Approximately 2000 species of Pyrrophyta (from the Greek pyrrhos, meaning flames, and phyton, meaning plant) are known at present. Pyrrophyta have been identified in fossil deposits around the globe, from arctic to tropical seas, as well as in hypersaline waters, freshwater, and river deltas. Pyrrophyta are mostly unicellular microorganic Protists divided by botanists in two phyla, dinoflagellates and criptomonads.
The taxonomic classification of Pyrrophyta is disputed by some zoologists who consider them members of the Protozoa kingdom. Cryptomonads for instance, are considered red-brownish algae of Cryptomonadida Order by botanists, and protozoans of Cryptophycea Class by zoologists. This controversy is due to the unusual characteristics of these two phyla, sharing features with both plants and animals. For instance, most species swim freely because of the spiraling agitation of two flagella, and have multiple cell walls with two valves. Some Pyrrophyta are photosynthetic species, however, whereas others are not. They come in a variety of shapes and sizes and the photosynthetic species have golden-brown or yellowish-green chloroplasts. They can synthesize both types of chlorophyll , type a and type c, and contain high levels of carotenoids (yellow pigments). Some Pyrrophyta, such as Gymnodium and Gonyaulax are dinoflagellates responsible for red tides and secrete neurotoxins that cause massive fish death. If these toxins are airborne in a closed room, or if they get in contact with the skin, they may contaminate humans and cause temporary or more severe neurological disorders. Some species such as the Ceratium can deplete water from oxygen, also leading to massive fish death, a phenomenon known as black tide.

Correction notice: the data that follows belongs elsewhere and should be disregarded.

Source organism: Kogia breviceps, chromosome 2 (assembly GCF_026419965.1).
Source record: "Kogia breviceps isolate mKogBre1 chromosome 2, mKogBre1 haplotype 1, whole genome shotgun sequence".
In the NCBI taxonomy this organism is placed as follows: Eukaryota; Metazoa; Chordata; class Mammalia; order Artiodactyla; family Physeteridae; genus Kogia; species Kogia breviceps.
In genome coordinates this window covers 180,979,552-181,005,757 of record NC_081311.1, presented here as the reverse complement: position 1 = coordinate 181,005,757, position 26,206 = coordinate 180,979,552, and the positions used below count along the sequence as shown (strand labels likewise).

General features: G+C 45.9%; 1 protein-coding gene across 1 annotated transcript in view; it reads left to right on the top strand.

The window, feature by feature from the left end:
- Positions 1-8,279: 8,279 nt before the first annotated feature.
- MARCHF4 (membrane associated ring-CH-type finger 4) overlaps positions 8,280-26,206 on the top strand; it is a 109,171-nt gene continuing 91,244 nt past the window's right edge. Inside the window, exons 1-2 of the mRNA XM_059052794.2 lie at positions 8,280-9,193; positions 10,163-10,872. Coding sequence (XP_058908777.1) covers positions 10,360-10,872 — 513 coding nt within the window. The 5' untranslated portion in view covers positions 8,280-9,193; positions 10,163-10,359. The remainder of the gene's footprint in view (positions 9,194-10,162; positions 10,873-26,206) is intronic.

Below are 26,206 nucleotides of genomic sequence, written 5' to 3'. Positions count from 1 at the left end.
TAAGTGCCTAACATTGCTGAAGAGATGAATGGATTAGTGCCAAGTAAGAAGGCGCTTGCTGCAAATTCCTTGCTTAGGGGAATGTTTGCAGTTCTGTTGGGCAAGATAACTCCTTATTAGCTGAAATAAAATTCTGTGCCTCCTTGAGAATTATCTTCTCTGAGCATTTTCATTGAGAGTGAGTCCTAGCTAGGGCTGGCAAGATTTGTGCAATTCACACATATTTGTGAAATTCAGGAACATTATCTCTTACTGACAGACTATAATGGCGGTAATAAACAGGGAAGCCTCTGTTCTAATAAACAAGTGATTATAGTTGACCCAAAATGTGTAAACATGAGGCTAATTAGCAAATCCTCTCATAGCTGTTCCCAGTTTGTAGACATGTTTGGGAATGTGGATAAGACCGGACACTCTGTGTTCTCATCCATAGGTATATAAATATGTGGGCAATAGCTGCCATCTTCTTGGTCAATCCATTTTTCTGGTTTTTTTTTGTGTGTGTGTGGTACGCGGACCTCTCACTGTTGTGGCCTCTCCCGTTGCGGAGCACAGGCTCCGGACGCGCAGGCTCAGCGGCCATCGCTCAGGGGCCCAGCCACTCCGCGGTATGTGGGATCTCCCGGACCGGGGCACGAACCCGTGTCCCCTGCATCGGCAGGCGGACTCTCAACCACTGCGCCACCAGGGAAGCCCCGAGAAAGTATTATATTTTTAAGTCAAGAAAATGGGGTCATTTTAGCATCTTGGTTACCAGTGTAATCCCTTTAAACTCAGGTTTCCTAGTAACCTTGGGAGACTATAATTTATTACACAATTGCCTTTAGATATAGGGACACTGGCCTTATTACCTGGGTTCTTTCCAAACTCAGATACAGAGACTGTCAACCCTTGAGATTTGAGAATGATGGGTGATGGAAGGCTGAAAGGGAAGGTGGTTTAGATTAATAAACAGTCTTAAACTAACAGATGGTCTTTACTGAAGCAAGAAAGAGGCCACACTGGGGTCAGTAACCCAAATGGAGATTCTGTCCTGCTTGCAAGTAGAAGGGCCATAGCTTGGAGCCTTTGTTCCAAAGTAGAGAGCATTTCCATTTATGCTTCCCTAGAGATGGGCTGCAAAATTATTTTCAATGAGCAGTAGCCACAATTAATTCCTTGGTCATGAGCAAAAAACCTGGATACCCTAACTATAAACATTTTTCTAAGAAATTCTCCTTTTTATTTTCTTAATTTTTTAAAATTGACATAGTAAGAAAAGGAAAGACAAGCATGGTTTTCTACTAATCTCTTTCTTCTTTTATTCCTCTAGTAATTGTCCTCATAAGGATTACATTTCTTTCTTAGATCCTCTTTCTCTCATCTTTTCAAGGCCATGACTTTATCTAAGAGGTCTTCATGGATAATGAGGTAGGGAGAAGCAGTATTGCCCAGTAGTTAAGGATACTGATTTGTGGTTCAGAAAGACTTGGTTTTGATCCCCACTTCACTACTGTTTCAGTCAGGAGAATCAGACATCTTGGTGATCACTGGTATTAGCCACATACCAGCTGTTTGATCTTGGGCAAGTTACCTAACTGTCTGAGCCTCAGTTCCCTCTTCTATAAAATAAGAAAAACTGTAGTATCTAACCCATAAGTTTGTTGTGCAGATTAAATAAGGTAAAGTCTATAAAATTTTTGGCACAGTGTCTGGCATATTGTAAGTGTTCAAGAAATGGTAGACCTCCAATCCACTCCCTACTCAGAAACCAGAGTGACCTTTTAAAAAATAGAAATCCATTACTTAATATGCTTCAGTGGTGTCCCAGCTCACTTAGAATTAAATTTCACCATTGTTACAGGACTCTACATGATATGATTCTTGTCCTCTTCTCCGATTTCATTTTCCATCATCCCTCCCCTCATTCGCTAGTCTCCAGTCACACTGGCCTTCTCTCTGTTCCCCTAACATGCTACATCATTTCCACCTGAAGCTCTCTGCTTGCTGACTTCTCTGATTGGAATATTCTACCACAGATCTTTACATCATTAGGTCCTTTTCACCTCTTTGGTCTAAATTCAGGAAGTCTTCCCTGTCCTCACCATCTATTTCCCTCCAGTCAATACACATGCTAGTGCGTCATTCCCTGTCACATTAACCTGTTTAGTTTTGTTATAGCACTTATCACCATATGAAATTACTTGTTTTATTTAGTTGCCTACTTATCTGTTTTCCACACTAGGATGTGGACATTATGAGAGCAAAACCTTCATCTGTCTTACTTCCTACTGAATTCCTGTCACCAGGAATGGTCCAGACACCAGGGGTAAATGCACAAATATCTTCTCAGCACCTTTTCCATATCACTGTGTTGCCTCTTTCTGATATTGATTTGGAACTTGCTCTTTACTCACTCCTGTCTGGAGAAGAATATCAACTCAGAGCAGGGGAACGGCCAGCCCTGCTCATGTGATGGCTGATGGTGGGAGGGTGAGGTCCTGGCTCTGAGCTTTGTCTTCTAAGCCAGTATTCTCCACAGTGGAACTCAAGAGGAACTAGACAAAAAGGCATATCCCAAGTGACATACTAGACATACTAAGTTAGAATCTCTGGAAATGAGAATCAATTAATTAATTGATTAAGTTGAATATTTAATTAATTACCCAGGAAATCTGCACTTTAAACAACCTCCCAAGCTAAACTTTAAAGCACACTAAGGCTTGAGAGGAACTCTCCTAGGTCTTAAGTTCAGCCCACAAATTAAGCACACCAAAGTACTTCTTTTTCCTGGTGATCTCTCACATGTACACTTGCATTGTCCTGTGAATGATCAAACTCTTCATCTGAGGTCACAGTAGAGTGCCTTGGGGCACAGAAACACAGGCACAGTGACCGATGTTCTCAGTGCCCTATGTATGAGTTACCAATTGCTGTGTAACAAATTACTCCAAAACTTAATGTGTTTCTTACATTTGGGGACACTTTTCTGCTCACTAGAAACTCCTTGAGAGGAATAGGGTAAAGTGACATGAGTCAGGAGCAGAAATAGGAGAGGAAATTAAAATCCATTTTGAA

Photosynthetic Pyrrophyta are autotrophs, whereas the non-photosynthetic ones may be heterotrophs, existing as parasites in fish and aquatic invertebrates as well. Some autothrophic species also feed on other dinoflagellates and unicellular organisms, by engulfing them. Symbiotic species (zooxanthellae) are also known, which live in sponges, jellyfish, anemones, growing coral reefs, etc, where they supply carbon to their hosts. Cryptomonads themselves are the evolutionary result of endosymbiosis, and are chimeric species that evolved from ancestral red algae and a non-photosynthetic host that retained the red alga nucleus under the form of a bead-like nucleomorph chromosome. The highly condensed chromosome of this Pyrrophyta consists of three different bead-like nucleomorphic units.
See also Chromosomes, eukaryotic; Photosynthesis